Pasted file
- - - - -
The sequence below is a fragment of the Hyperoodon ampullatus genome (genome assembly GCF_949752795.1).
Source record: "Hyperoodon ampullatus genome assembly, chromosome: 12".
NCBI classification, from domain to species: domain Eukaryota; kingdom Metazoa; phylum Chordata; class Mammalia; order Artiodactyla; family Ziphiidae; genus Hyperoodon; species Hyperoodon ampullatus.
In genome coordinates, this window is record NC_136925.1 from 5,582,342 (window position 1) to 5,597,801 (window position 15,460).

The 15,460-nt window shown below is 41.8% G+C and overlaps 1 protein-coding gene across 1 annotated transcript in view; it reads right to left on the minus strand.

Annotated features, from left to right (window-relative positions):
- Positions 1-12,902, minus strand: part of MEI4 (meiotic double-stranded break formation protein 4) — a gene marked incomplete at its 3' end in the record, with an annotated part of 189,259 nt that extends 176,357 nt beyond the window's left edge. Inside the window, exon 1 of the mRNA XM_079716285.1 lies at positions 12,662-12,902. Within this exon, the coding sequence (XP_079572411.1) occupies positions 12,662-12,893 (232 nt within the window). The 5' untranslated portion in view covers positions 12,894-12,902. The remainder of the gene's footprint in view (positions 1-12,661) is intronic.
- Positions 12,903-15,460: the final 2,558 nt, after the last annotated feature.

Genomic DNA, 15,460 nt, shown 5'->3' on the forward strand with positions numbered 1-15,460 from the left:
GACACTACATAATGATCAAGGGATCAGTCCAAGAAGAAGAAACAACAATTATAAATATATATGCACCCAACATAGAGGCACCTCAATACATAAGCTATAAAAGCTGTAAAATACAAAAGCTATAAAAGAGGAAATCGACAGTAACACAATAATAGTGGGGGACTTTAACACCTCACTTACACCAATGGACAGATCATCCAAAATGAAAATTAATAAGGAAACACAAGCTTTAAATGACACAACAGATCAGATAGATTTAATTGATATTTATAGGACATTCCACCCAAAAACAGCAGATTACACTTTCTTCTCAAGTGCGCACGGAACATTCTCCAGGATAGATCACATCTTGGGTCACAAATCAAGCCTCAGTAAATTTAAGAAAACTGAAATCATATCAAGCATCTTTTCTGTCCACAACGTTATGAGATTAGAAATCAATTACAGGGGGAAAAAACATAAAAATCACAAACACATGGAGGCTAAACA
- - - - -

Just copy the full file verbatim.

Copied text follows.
The sequence below is a fragment of the Hyperoodon ampullatus genome (genome assembly GCF_949752795.1).
Source record: "Hyperoodon ampullatus genome assembly, chromosome: 12".
NCBI classification, from domain to species: domain Eukaryota; kingdom Metazoa; phylum Chordata; class Mammalia; order Artiodactyla; family Ziphiidae; genus Hyperoodon; species Hyperoodon ampullatus.
In genome coordinates, this window is record NC_136925.1 from 5,582,342 (window position 1) to 5,597,801 (window position 15,460).

The 15,460-nt window shown below is 41.8% G+C and overlaps 1 protein-coding gene across 1 annotated transcript in view; it reads right to left on the minus strand.

Annotated features, from left to right (window-relative positions):
- Positions 1-12,902, minus strand: part of MEI4 (meiotic double-stranded break formation protein 4) — a gene marked incomplete at its 3' end in the record, with an annotated part of 189,259 nt that extends 176,357 nt beyond the window's left edge. Inside the window, exon 1 of the mRNA XM_079716285.1 lies at positions 12,662-12,902. Within this exon, the coding sequence (XP_079572411.1) occupies positions 12,662-12,893 (232 nt within the window). The 5' untranslated portion in view covers positions 12,894-12,902. The remainder of the gene's footprint in view (positions 1-12,661) is intronic.
- Positions 12,903-15,460: the final 2,558 nt, after the last annotated feature.

Genomic DNA, 15,460 nt, shown 5'->3' on the forward strand with positions numbered 1-15,460 from the left:
GACACTACATAATGATCAAGGGATCAGTCCAAGAAGAAGAAACAACAATTATAAATATATATGCACCCAACATAGAGGCACCTCAATACATAAGCTATAAAAGCTGTAAAATACAAAAGCTATAAAAGAGGAAATCGACAGTAACACAATAATAGTGGGGGACTTTAACACCTCACTTACACCAATGGACAGATCATCCAAAATGAAAATTAATAAGGAAACACAAGCTTTAAATGACACAACAGATCAGATAGATTTAATTGATATTTATAGGACATTCCACCCAAAAACAGCAGATTACACTTTCTTCTCAAGTGCGCACGGAACATTCTCCAGGATAGATCACATCTTGGGTCACAAATCAAGCCTCAGTAAATTTAAGAAAACTGAAATCATATCAAGCATCTTTTCTGTCCACAACGTTATGAGATTAGAAATCAATTACAGGGGGAAAAAACATAAAAATCACAAACACATGGAGGCTAAACA